If the caller is not authorized (step 422) to make the requested call through information/call center 100, the caller will merely be provided with the destination telephone number (step 424). If, however, authorization is verified (step 422), the operator initiates an outgoing call for the caller by seizing (step 426) outgoing communication channel 102 b from T1 interface 230 and outdialing (step 428) the destination telephone number. Outdialing is a function of telephone switch 104, whereby switch 104 transmits the destination telephone number after it is entered. Entry of the destination telephone number may be done manually by an operator (i.e., the operator keys the number in via operator telephone 116) or automatically by data server 120 a (i.e., data server 120 a delivers the destination telephone number to switch 104 after the number is identified by the operator).
Switch host computer 106 is notified of the outgoing call and automatically instructs telephone switch 104 to apply (step 430) CPA 218 to outbound channel 102 b and DTMF receiver 214 to inbound channel 102 a after outdialing. Although a plurality of the programmable DSPs on MFDSP unit 210 are allocated and configured as CPAs and DTMF receivers, they remain in a quiescent state until assigned to an outbound channel. Telephone switch 104 then connects (step 432) the calling customer on inbound channel 102 a to the outgoing call on outbound channel 102 b.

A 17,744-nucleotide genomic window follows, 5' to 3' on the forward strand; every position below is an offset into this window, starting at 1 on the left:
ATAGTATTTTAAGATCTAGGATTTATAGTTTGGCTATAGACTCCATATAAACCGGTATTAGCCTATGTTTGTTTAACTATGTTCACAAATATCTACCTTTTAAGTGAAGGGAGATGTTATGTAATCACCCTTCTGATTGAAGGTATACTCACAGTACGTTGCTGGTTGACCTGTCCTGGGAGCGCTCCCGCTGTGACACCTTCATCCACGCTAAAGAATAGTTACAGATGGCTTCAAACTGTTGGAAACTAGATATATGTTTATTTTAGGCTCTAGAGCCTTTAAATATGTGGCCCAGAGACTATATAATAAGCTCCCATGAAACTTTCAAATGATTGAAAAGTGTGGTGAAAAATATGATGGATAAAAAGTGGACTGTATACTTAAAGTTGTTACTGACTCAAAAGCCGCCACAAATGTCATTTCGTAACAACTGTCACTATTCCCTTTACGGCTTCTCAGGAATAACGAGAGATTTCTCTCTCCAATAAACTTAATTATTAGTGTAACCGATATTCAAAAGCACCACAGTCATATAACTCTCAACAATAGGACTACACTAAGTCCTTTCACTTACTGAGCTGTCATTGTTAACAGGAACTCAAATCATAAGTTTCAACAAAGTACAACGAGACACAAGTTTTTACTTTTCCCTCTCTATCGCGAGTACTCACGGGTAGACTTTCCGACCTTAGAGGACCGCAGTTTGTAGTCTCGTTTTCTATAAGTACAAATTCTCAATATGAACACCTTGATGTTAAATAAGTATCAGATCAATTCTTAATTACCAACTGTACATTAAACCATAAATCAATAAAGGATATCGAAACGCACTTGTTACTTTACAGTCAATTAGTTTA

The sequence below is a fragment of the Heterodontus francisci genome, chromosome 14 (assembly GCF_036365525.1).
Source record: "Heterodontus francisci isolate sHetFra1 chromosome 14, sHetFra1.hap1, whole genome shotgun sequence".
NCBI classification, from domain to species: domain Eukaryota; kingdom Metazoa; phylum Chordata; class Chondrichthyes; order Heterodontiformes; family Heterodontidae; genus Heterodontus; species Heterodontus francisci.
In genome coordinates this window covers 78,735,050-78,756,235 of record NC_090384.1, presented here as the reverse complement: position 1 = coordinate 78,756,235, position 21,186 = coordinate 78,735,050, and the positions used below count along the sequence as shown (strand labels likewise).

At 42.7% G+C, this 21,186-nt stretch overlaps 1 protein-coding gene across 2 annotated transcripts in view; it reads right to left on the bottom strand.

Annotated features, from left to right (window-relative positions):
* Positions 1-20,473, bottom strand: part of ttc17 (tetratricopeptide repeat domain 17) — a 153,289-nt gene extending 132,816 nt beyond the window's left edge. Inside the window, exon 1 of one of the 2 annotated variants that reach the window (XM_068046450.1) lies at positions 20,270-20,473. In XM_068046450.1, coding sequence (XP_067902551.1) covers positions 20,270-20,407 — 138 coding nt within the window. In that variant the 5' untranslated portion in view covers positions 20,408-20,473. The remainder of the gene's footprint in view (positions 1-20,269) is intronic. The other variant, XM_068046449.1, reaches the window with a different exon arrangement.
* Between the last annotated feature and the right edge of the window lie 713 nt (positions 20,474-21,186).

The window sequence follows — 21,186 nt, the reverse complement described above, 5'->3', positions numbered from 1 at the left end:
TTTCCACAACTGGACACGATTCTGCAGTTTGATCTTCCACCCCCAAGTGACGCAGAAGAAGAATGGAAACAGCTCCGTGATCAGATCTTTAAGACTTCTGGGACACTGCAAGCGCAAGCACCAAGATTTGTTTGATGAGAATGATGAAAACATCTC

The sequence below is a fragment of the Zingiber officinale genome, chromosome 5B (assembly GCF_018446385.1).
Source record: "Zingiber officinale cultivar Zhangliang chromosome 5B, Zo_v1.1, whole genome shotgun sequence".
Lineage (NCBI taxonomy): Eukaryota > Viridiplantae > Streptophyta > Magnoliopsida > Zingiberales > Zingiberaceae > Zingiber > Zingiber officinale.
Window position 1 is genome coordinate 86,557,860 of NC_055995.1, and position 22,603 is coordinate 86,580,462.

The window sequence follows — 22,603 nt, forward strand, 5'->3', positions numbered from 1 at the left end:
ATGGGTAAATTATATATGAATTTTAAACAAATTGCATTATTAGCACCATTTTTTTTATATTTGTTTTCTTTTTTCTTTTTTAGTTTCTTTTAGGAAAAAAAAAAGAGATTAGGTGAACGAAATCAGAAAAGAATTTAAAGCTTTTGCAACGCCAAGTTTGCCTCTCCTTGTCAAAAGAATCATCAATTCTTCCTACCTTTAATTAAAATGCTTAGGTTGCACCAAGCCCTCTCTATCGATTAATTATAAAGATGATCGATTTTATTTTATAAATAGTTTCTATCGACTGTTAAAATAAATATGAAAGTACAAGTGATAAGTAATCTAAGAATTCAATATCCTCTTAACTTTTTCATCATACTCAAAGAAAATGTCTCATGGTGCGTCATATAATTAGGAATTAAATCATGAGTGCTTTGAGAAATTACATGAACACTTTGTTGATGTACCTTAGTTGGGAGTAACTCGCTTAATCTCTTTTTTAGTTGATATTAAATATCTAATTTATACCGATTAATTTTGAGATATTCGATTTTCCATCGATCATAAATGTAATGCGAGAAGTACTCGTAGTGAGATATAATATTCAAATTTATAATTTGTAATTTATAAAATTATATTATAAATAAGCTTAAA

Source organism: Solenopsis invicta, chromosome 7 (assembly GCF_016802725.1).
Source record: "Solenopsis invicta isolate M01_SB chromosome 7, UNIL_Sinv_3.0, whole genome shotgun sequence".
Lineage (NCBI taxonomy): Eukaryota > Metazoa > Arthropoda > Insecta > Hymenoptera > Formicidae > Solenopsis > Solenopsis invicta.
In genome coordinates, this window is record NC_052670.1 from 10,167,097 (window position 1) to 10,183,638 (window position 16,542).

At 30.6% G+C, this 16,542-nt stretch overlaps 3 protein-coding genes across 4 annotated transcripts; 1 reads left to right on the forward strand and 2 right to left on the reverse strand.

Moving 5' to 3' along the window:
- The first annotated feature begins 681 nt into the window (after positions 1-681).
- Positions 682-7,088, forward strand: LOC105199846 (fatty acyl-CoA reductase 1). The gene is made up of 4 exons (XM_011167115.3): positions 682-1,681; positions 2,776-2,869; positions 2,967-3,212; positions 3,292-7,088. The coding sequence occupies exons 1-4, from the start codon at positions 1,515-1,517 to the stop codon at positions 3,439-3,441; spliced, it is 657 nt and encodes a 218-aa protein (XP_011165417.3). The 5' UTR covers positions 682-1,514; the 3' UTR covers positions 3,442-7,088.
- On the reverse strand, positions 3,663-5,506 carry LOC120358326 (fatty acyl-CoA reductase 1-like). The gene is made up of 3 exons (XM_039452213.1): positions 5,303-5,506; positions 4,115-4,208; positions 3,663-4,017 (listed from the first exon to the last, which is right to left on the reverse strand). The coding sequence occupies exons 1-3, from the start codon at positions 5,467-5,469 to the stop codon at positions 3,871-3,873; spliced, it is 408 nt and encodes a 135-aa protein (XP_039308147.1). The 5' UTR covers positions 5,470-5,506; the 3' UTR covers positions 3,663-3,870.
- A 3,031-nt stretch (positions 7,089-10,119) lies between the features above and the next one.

CPA 218 monitors the outgoing call on outbound channel 102 b for a predetermined number of rings, a predetermined amount of time, or until a specified connection status is detected. A successful call, in which the destination telephone is answered, is recognized by T1 interface 230 of switch 104. Illustratively, T1 interface 230 identifies a successful call by detecting, on outbound channel 102 b, the bit transition that occurs when the destination telephone converts from an on-hook status to an off-hook status. The detection of a successful call is relayed to switch host computer 106 by switch 104. In one telephone switch according to the invention, T1 interface 230 first notifies EXCPU/MXCPU 204 of the successful call via TDM midplane 202. EXCPU/MXCPU 204 in turn notifies switch host computer 106 via switch data link 108.